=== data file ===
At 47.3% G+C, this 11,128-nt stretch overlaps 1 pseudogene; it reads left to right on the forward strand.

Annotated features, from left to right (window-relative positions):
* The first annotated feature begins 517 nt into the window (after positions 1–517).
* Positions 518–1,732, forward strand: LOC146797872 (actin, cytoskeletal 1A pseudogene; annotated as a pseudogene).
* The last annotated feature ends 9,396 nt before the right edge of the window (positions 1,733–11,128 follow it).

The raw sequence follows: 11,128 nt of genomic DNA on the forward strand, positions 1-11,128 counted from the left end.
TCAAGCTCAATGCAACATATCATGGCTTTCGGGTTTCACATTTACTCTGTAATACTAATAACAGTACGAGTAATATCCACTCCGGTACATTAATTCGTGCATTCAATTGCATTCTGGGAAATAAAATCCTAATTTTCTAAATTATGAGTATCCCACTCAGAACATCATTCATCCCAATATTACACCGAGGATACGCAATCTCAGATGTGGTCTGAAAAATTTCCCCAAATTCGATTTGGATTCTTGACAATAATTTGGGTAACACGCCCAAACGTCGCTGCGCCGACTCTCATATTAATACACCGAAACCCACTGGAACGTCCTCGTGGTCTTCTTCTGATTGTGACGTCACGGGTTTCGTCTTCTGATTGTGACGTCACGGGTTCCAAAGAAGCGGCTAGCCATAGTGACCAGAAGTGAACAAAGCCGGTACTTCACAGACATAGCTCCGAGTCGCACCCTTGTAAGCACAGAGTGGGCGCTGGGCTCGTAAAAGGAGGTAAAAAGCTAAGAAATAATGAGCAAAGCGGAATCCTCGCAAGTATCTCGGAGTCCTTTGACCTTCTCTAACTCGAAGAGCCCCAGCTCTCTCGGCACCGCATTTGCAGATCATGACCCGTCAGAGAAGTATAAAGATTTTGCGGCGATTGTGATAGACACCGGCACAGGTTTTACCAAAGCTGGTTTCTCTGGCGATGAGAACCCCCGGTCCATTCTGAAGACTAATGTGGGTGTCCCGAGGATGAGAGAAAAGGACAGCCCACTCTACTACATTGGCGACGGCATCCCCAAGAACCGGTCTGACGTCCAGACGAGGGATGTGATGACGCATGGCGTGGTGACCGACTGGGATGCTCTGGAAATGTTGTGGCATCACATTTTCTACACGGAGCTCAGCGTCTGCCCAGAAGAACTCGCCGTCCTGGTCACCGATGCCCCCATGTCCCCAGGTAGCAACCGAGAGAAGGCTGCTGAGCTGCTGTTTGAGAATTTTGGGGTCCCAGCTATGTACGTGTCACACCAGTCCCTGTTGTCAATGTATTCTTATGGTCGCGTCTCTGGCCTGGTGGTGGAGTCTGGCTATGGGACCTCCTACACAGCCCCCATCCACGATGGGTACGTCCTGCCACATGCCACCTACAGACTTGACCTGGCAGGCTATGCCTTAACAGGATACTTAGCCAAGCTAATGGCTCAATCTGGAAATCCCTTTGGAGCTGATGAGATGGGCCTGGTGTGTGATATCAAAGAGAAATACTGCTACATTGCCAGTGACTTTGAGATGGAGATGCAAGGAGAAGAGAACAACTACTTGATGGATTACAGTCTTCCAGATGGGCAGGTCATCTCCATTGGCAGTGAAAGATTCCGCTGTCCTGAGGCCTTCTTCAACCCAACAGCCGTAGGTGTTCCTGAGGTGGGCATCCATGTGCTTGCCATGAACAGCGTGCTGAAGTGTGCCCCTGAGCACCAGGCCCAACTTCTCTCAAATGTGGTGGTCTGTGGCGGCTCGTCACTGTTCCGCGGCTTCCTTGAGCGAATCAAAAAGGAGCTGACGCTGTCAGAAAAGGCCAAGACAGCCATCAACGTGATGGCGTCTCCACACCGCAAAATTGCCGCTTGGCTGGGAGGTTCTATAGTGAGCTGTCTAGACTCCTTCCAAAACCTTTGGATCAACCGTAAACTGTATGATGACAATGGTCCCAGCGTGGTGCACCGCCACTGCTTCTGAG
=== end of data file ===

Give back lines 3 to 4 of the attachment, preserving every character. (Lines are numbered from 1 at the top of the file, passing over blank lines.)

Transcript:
* The first annotated feature begins 517 nt into the window (after positions 1–517).
* Positions 518–1,732, forward strand: LOC146797872 (actin, cytoskeletal 1A pseudogene; annotated as a pseudogene).